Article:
Performance affects discovery and reputation

  • Google’s search ranking algorithms measure site speed, and use this to rank faster websites higher in search results (4).
  • More than a third of online consumers will tell others about their disappointing website experience (3).
  • Visitors perceive load times to be 15% longer than they actually are, and when recalling later to others, this raises to 35% (5).

This is bad news for slow, low performance websites, but it becomes much clearer and even attention-grabbing when you look at the impact on costs and sales…

Performance affects the bottom line

  • Every 100 milliseconds in page load delay costs Amazon.com  1% of sales (6). This means that, taking into account Amazon’s $67 million in sales each day, a 1 second page delay could potentially lose $2.4 billion of sales each year.
  • By speeding the page load times up by 5 seconds, Shopzilla.com  increased their conversion rate by 7-12%, doubled the number of referrals from search engines and cut the number of servers required in half (7).

On top of that, statistics collected by AOL have shown that faster page loads lead to more page views per visitor, and a less than half a second in page load speed improvement to Yahoo.com increased traffic by 9%. And as the above statistic from Amazon shows, optimising performance represents a significant impact on business. Don’t you think $2.4 billion every year is significant? While your business probably isn’t the size of Amazon, better performance still has a positive correlation with happier customers, more visits, higher conversion rates and increased revenue.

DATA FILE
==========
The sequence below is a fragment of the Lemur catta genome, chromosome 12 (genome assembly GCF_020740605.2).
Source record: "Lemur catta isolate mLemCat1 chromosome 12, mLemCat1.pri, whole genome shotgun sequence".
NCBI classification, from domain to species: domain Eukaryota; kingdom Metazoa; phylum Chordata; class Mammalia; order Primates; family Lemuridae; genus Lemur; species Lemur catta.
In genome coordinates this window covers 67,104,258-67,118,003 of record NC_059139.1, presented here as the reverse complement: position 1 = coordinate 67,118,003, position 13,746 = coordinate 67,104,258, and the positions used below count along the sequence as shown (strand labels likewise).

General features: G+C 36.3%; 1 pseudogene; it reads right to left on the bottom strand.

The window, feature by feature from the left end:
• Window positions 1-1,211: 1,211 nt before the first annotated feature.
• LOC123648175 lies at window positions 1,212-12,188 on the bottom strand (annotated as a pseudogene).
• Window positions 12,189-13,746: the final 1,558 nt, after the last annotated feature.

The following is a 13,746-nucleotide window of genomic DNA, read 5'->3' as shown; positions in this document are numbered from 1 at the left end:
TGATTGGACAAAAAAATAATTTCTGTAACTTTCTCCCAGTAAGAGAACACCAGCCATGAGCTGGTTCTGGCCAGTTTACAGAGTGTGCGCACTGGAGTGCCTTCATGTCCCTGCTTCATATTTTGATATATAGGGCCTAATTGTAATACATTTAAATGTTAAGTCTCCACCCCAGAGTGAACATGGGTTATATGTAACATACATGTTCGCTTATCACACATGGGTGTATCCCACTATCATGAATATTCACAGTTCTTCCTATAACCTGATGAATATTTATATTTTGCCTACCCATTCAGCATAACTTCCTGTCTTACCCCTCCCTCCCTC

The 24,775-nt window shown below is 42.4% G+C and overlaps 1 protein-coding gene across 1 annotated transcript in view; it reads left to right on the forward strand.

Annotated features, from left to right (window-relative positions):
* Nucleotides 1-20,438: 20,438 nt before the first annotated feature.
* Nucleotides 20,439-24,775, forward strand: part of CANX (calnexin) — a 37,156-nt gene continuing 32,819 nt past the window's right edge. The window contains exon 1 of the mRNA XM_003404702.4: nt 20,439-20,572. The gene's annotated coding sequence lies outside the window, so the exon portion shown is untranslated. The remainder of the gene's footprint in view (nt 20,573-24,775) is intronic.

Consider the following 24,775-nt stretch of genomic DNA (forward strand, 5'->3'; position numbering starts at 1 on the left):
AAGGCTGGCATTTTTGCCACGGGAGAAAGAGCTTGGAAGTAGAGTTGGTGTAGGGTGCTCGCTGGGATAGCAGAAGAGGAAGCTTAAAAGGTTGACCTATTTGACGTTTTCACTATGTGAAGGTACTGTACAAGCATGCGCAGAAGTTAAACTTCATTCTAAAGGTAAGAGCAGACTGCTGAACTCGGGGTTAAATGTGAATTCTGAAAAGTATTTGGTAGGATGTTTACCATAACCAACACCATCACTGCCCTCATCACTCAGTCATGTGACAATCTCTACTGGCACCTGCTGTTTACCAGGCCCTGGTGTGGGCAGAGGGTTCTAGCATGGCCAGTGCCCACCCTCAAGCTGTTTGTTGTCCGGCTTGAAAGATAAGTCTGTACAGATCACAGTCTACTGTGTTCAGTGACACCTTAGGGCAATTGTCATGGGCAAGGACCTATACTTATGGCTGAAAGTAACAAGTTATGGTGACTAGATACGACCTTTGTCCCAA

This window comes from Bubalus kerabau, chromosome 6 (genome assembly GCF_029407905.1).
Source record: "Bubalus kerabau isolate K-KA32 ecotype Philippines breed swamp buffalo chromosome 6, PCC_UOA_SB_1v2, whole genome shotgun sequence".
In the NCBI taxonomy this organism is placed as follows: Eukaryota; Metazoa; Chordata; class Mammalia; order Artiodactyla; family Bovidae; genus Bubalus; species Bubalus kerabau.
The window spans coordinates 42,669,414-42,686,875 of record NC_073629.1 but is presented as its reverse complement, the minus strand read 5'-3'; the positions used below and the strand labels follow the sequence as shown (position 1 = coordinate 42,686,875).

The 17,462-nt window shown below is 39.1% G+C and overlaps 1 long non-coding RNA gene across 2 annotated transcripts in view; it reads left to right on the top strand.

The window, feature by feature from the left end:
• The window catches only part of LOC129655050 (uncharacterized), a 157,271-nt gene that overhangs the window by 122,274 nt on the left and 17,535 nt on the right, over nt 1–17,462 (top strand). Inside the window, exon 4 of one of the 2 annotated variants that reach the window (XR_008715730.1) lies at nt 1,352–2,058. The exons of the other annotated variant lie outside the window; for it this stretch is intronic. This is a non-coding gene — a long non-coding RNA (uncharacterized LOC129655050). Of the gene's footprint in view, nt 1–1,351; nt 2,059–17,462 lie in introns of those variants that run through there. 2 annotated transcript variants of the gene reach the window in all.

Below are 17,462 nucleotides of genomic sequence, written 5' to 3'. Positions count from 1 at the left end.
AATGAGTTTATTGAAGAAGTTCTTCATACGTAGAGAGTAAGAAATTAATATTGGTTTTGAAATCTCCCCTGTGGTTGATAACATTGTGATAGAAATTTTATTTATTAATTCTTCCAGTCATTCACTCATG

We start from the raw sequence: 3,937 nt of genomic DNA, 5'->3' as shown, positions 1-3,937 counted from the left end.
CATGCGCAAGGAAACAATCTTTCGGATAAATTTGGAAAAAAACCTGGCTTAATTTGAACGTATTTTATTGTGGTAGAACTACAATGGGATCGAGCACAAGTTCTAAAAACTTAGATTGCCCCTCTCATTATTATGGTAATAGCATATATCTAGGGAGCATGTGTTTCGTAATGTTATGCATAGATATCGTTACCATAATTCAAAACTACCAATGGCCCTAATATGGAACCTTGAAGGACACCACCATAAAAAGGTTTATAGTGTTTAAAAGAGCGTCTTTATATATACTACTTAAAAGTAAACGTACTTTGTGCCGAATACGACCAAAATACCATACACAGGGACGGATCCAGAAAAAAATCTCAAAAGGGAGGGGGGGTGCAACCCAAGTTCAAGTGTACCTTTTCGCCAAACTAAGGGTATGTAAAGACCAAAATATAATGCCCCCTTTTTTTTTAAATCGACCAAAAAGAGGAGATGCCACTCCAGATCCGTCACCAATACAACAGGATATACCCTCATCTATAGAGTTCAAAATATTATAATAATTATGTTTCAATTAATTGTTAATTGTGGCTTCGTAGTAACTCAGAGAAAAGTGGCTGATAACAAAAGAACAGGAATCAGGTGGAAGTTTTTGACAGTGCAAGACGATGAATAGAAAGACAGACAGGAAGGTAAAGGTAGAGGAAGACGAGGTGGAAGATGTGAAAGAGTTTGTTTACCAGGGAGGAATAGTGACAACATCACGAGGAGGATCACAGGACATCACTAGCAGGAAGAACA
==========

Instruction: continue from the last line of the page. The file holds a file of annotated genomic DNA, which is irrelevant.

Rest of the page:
Next time you’re trying to get on a website that just doesn’t want to load properly, think about how much of an effect this is having on what you think of said website, and it will be easy to see for yourself why performance really matters.

Sources

  1. Aberdeen Group
  2. Forrester
  3. Gomez
  4. Google
  5. Stoyan Stefanov, Psychology of Performance
  6. Amazon
  7. Shopzilla

Webinar: Designing Applications for the Cloud

This webinar, from 6th March 2012, was hosted by Intechnica‘s Technical Director, Andy Still. Andy talked about the key principles of designing and migrating applications to the cloud. This includes scaling out, taking new and imaginative approaches to data storage, making full use of the wide range of products and services on offer from cloud providers (beyond hosting), and exploring the many flavours of hybrid solution which can mean all types of business can leverage the benefits of the cloud.

Andy has architected and built a number of cloud-based applications, specialising in highly scalable, high-performance, business critical applications.

If you’re planning or considering moving to the cloud in 2012 then this webinar is essential viewing.

More Intechnica webinars